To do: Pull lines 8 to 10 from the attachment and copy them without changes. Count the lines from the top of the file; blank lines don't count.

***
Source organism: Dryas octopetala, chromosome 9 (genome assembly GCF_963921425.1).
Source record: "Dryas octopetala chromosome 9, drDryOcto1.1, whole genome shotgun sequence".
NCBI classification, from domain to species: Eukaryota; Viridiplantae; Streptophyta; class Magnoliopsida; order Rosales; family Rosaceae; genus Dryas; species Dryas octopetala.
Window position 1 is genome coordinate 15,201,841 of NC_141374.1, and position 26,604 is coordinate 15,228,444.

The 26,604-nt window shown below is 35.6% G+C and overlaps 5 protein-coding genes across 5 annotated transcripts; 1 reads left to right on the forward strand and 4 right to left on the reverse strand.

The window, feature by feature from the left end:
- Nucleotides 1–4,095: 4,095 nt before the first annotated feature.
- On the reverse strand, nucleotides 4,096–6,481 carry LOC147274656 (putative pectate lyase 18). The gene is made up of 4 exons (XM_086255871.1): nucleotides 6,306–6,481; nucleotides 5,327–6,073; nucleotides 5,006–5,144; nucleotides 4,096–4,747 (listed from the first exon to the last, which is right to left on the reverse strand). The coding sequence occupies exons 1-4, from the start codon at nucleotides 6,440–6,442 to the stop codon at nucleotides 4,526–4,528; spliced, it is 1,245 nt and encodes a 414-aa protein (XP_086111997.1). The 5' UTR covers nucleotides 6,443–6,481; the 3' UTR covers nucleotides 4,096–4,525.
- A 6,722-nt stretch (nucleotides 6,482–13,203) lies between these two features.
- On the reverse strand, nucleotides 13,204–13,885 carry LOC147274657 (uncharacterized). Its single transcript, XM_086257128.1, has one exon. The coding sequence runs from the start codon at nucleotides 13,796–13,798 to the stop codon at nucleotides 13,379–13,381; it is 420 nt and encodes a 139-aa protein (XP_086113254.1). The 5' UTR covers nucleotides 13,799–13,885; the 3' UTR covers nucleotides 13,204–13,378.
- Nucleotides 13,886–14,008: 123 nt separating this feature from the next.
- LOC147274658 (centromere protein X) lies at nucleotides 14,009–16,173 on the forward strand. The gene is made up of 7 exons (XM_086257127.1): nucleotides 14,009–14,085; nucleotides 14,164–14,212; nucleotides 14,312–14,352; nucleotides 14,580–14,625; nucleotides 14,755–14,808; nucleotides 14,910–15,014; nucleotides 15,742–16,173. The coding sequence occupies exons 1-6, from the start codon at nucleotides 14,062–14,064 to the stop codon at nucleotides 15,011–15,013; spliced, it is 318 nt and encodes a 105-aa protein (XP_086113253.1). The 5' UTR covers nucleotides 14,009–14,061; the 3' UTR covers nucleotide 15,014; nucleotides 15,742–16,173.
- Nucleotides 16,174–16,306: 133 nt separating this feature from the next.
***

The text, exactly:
- On the reverse strand, nucleotides 4,096–6,481 carry LOC147274656 (putative pectate lyase 18). The gene is made up of 4 exons (XM_086255871.1): nucleotides 6,306–6,481; nucleotides 5,327–6,073; nucleotides 5,006–5,144; nucleotides 4,096–4,747 (listed from the first exon to the last, which is right to left on the reverse strand). The coding sequence occupies exons 1-4, from the start codon at nucleotides 6,440–6,442 to the stop codon at nucleotides 4,526–4,528; spliced, it is 1,245 nt and encodes a 414-aa protein (XP_086111997.1). The 5' UTR covers nucleotides 6,443–6,481; the 3' UTR covers nucleotides 4,096–4,525.
- A 6,722-nt stretch (nucleotides 6,482–13,203) lies between these two features.
- On the reverse strand, nucleotides 13,204–13,885 carry LOC147274657 (uncharacterized). Its single transcript, XM_086257128.1, has one exon. The coding sequence runs from the start codon at nucleotides 13,796–13,798 to the stop codon at nucleotides 13,379–13,381; it is 420 nt and encodes a 139-aa protein (XP_086113254.1). The 5' UTR covers nucleotides 13,799–13,885; the 3' UTR covers nucleotides 13,204–13,378.